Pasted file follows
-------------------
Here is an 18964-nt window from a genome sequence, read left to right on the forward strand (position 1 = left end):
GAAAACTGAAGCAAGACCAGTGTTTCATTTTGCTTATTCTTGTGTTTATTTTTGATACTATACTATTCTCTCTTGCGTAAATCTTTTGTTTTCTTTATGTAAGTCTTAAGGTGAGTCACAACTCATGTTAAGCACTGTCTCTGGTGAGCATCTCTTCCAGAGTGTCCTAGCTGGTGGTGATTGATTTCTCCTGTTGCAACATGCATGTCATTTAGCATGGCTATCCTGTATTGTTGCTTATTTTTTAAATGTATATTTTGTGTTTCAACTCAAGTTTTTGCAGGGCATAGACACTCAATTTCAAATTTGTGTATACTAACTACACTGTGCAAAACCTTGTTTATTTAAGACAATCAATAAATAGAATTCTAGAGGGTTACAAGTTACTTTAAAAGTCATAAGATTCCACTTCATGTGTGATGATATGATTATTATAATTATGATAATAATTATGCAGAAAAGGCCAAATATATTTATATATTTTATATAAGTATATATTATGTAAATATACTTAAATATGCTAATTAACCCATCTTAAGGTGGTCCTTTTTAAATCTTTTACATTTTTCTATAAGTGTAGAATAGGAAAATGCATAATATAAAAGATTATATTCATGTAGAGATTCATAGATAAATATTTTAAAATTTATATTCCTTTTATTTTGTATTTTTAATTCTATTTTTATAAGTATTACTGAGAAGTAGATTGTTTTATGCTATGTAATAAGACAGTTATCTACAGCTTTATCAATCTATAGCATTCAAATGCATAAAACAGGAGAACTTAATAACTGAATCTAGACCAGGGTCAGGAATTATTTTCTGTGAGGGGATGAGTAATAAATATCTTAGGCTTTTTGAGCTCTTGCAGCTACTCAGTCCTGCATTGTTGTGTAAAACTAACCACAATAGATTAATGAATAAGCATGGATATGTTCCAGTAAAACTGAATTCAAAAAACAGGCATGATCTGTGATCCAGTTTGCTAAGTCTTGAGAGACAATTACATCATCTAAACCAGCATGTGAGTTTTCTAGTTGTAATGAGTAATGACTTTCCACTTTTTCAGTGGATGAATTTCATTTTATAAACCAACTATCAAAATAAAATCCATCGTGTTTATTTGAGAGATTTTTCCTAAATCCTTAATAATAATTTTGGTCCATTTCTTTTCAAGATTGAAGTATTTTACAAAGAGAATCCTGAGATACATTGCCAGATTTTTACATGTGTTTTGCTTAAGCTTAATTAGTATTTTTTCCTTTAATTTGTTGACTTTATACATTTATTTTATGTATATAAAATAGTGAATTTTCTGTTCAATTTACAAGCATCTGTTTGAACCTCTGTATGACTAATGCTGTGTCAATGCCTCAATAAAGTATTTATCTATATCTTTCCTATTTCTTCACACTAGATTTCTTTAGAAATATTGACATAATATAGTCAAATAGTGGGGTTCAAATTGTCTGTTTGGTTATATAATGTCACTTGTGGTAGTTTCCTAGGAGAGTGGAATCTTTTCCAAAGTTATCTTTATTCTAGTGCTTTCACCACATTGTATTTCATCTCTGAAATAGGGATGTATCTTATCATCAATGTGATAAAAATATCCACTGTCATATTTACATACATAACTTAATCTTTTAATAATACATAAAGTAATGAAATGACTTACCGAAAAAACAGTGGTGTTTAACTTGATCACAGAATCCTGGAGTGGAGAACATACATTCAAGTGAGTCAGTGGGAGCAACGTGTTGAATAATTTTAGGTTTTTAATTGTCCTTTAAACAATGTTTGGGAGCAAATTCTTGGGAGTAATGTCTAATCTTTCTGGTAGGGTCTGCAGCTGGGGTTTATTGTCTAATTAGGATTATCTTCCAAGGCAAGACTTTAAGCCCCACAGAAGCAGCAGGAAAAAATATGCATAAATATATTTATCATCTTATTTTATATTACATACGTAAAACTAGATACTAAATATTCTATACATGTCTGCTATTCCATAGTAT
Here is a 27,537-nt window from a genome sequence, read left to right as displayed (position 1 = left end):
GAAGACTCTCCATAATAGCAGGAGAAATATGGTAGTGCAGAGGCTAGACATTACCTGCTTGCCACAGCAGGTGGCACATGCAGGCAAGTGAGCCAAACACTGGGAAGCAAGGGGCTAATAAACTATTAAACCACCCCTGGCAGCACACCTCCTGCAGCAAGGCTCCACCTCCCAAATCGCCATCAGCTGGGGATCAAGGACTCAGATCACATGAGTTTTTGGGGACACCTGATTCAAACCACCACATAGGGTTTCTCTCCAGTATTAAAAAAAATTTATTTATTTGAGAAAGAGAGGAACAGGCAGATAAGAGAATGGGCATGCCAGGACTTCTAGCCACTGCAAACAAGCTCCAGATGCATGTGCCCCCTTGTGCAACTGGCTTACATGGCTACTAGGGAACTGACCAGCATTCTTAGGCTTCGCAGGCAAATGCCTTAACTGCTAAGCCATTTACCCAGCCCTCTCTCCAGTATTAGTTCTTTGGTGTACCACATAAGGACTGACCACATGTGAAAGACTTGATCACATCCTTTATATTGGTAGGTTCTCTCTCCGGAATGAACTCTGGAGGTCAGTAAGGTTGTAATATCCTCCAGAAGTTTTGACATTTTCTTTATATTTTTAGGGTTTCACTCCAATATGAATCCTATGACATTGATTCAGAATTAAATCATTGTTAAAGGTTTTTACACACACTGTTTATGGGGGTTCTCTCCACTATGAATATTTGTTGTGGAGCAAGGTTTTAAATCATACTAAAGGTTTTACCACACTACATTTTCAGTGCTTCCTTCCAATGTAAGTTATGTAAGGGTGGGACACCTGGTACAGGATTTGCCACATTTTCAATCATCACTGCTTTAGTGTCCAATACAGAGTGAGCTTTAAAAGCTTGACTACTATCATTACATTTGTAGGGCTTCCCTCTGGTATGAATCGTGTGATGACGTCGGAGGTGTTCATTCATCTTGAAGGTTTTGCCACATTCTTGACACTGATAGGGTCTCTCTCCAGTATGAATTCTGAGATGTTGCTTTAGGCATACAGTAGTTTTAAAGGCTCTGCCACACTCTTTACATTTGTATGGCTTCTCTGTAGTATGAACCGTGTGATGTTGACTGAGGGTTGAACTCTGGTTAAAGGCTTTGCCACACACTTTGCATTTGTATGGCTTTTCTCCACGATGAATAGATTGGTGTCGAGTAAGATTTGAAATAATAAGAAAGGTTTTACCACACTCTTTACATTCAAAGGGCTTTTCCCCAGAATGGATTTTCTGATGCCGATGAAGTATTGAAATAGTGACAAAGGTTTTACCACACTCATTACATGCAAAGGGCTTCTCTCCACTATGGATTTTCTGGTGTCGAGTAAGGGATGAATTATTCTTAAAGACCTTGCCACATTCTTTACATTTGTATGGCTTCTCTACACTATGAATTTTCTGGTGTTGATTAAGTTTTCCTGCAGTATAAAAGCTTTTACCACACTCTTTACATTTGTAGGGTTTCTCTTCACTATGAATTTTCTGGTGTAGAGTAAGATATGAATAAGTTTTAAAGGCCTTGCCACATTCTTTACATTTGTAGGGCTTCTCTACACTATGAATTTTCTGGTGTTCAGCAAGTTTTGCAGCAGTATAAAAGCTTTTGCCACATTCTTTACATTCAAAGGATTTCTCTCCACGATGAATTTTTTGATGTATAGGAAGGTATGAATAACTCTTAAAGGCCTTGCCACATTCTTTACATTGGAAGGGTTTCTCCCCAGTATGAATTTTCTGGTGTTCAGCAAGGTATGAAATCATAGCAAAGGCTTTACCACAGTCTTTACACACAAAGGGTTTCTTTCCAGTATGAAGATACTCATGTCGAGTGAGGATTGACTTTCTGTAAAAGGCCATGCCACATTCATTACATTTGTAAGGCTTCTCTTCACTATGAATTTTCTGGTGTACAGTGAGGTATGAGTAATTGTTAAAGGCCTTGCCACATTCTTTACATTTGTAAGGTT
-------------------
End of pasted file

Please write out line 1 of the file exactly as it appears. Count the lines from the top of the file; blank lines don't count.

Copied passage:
Here is an 18964-nt window from a genome sequence, read left to right on the forward strand (position 1 = left end):